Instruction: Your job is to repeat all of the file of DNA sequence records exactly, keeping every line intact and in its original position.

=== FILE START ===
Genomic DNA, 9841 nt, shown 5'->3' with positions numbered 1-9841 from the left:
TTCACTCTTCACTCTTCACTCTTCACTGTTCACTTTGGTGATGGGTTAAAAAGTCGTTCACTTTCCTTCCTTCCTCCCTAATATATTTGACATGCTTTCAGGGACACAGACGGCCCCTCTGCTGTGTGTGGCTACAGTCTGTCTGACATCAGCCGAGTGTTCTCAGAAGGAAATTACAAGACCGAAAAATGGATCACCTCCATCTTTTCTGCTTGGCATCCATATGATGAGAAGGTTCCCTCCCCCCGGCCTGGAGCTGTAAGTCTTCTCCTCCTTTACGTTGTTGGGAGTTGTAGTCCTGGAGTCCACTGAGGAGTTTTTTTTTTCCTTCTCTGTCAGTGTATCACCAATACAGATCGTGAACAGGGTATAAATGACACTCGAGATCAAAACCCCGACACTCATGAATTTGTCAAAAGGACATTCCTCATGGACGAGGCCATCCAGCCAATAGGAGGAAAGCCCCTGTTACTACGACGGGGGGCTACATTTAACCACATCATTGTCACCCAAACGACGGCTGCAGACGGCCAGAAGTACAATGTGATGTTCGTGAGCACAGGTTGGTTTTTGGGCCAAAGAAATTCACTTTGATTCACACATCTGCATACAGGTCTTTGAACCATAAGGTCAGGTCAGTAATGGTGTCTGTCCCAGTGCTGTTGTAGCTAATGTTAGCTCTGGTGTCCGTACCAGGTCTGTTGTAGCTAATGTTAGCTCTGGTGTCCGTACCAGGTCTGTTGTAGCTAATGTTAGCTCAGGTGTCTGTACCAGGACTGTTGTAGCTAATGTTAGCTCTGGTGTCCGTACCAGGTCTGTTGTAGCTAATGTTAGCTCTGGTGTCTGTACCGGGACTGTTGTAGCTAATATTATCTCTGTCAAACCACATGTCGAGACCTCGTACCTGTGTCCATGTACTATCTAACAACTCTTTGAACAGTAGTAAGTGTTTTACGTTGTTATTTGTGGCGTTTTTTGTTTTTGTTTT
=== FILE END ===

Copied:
Genomic DNA, 9841 nt, shown 5'->3' with positions numbered 1-9841 from the left:
TTCACTCTTCACTCTTCACTCTTCACTGTTCACTTTGGTGATGGGTTAAAAAGTCGTTCACTTTCCTTCCTTCCTCCCTAATATATTTGACATGCTTTCAGGGACACAGACGGCCCCTCTGCTGTGTGTGGCTACAGTCTGTCTGACATCAGCCGAGTGTTCTCAGAAGGAAATTACAAGACCGAAAAATGGATCACCTCCATCTTTTCTGCTTGGCATCCATATGATGAGAAGGTTCCCTCCCCCCGGCCTGGAGCTGTAAGTCTTCTCCTCCTTTACGTTGTTGGGAGTTGTAGTCCTGGAGTCCACTGAGGAGTTTTTTTTTTCCTTCTCTGTCAGTGTATCACCAATACAGATCGTGAACAGGGTATAAATGACACTCGAGATCAAAACCCCGACACTCATGAATTTGTCAAAAGGACATTCCTCATGGACGAGGCCATCCAGCCAATAGGAGGAAAGCCCCTGTTACTACGACGGGGGGCTACATTTAACCACATCATTGTCACCCAAACGACGGCTGCAGACGGCCAGAAGTACAATGTGATGTTCGTGAGCACAGGTTGGTTTTTGGGCCAAAGAAATTCACTTTGATTCACACATCTGCATACAGGTCTTTGAACCATAAGGTCAGGTCAGTAATGGTGTCTGTCCCAGTGCTGTTGTAGCTAATGTTAGCTCTGGTGTCCGTACCAGGTCTGTTGTAGCTAATGTTAGCTCTGGTGTCCGTACCAGGTCTGTTGTAGCTAATGTTAGCTCAGGTGTCTGTACCAGGACTGTTGTAGCTAATGTTAGCTCTGGTGTCCGTACCAGGTCTGTTGTAGCTAATGTTAGCTCTGGTGTCTGTACCGGGACTGTTGTAGCTAATATTATCTCTGTCAAACCACATGTCGAGACCTCGTACCTGTGTCCATGTACTATCTAACAACTCTTTGAACAGTAGTAAGTGTTTTACGTTGTTATTTGTGGCGTTTTTTGTTTTTGTTTT